In the summer of 1952 a small group convened in Washington to consider the needs of astronomy for the newly founded National Science Foundation. Except for the fortunate staff of places like Mount Wilson-Palomar or McDonald Observatories, the outlook was often bleak. Most astronomers were associated with colleges in the east or mid-west, where the climate was deplorable, particularly for stellar photometry. John Irwin of Indiana University urged the establishment of an observatory in the southwest, where the skies are clear and the visibility often good. A group of interested astronomers met in Flagstaff, Arizona, in 1953 to discuss the establishment of an observatory devoted to photoelectric photometry and open to qualified observers from all over the country. Goldberg was among those who attended this conference. He rephrased the proposition somewhat as follows: "This endeavor is so important that we must not restrict such an observatory solely to photometry. It should embrace all the needs of ground-based astronomy, including spectroscopy."
Thus was the fundamental concept formulated for what
was to become the Association of Universities for Research in Astronomy (AURA). AURA developed the Kitt Peak National Observatory (KPNO) in Arizona and the Cerro Tololo Interamerican Observatory (CTIO) in the foothills of the Andes near La Serene, Chile. Goldberg formulated the practical plan of how the observatory was to be operated. The governing board was to consist of representatives (a scientist and an administrator) from each of the interested universities. The original AURA board included Caltech and the Universities of Arizona, California, Wisconsin, Indiana, and Chicago and Harvard University; other academic institutions were added later. AURA was incorporated in Arizona. Goldberg was not a member of the first board. McMath insisted on representing Michigan, and Leo did not become a member officially until he became the Harvard director, although he exerted much influence.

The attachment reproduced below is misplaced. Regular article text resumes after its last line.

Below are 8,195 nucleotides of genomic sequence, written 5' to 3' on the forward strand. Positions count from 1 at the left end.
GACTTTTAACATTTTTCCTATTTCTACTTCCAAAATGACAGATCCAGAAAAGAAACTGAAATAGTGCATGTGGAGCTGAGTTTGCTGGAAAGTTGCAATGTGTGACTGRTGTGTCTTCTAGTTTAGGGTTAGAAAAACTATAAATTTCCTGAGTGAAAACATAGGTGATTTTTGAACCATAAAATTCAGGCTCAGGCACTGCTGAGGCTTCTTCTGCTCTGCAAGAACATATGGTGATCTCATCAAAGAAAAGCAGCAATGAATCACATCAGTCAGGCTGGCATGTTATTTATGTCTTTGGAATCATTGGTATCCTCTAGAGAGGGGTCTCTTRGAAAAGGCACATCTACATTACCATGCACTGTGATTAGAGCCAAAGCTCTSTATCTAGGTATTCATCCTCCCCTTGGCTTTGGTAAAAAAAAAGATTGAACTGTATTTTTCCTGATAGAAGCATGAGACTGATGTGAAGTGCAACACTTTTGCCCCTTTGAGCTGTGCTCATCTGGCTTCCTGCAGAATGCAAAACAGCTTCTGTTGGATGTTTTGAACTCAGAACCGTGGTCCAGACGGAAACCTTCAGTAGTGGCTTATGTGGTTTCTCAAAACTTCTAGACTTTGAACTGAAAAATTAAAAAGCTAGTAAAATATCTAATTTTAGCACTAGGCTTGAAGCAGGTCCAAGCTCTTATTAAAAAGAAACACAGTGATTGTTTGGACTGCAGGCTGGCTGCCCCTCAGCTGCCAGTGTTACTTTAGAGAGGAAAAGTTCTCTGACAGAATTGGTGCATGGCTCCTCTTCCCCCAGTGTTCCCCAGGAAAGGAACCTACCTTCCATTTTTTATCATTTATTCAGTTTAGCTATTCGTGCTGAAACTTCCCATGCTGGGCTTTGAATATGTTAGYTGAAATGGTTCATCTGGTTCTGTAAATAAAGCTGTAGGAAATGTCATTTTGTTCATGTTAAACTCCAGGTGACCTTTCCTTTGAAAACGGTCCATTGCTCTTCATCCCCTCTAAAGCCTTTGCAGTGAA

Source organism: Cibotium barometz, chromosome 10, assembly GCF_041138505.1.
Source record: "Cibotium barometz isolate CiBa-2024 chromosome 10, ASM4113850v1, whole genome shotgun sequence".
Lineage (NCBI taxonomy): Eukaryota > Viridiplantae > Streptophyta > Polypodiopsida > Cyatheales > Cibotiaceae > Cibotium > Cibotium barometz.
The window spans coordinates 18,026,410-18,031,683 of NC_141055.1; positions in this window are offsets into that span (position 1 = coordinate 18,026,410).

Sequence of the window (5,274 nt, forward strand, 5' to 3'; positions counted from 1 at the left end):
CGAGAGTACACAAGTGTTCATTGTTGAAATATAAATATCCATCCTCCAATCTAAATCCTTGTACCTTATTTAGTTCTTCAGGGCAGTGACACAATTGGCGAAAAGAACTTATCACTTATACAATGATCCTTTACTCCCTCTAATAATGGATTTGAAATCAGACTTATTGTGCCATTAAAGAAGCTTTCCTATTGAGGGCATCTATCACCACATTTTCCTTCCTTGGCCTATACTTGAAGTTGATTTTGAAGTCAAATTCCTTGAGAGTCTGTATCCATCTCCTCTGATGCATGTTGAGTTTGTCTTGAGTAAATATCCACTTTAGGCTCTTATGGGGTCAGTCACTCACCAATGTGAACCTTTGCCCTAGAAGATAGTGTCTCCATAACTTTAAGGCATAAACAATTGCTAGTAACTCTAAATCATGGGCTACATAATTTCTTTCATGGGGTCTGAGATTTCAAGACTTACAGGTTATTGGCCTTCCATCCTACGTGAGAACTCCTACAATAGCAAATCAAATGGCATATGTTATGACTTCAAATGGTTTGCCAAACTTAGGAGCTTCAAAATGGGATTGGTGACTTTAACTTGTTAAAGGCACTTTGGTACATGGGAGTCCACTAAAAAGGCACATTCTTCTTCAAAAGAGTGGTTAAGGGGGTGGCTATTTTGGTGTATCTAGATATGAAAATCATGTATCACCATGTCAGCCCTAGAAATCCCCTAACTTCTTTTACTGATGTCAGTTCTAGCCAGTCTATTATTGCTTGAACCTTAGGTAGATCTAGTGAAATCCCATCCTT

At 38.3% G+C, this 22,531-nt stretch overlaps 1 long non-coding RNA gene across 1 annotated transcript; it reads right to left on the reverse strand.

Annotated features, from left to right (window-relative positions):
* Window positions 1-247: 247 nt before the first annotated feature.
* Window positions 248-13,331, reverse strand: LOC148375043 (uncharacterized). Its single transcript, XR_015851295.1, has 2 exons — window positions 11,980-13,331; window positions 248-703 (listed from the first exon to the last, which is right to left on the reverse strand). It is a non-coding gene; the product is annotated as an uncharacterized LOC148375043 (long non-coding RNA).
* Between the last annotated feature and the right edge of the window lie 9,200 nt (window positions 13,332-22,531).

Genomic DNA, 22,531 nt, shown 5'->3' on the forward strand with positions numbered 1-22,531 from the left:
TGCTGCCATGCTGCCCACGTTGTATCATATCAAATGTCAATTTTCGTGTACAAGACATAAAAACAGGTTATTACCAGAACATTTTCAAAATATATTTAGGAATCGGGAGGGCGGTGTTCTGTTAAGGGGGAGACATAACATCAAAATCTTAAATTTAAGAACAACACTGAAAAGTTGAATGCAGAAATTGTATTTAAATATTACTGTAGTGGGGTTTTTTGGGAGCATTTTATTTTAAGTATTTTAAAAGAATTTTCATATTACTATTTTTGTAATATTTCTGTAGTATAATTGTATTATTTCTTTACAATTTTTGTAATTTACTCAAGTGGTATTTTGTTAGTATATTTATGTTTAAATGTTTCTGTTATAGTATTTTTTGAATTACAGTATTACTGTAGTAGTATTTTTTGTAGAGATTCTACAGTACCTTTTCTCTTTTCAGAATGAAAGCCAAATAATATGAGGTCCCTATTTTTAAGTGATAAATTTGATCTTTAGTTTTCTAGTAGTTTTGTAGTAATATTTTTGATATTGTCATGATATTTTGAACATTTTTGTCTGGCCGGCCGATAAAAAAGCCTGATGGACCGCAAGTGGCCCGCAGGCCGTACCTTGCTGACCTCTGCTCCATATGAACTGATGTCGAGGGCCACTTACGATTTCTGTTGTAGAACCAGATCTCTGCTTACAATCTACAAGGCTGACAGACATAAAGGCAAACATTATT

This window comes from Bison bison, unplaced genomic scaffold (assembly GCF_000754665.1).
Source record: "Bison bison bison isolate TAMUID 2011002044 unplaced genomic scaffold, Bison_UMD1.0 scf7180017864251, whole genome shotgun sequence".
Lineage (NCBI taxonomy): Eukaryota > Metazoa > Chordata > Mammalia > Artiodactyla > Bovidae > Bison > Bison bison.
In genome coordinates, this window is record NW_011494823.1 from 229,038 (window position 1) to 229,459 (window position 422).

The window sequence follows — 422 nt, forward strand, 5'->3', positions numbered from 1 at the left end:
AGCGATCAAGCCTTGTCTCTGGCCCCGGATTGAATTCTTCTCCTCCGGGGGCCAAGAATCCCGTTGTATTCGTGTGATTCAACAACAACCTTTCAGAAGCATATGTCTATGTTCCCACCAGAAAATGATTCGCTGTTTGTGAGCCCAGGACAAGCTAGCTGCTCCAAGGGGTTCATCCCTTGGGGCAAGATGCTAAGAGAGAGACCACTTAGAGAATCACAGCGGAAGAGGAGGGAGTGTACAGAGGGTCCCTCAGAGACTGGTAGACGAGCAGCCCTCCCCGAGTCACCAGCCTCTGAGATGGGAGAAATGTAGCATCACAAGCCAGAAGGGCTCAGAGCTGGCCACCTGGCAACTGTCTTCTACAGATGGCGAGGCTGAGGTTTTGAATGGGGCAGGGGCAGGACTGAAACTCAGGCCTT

Upon the retirement of KPNO director Nicholas U. Mayall in 1971, Goldberg was appointed to replace him. The organization of the observatory was thoroughly overhauled in a period of decreasing budgets. Fortunately, Goldberg was able to do this so that the operation of the observatory was not impaired for the first three or four years. Thereafter, the budget cuts seriously affected activities. The observatory had to maintain the general-purpose equipment in tiptop condition for the users and at the same time develop new instrumentation as research progress demanded it. Problems of organization and administration were tremendous. Guest astronomers, many from small colleges and not too familiar with astronomical instrumentation, had to be taken care of and kept happy, requiring a large, capable, and diplomatic support staff. In addition, CTIO had special problems arising from the operation of a modern observatory at a remote site in a distant country. Victor Blanco, the CTIO director, handled this very capably. In addition, KPNO had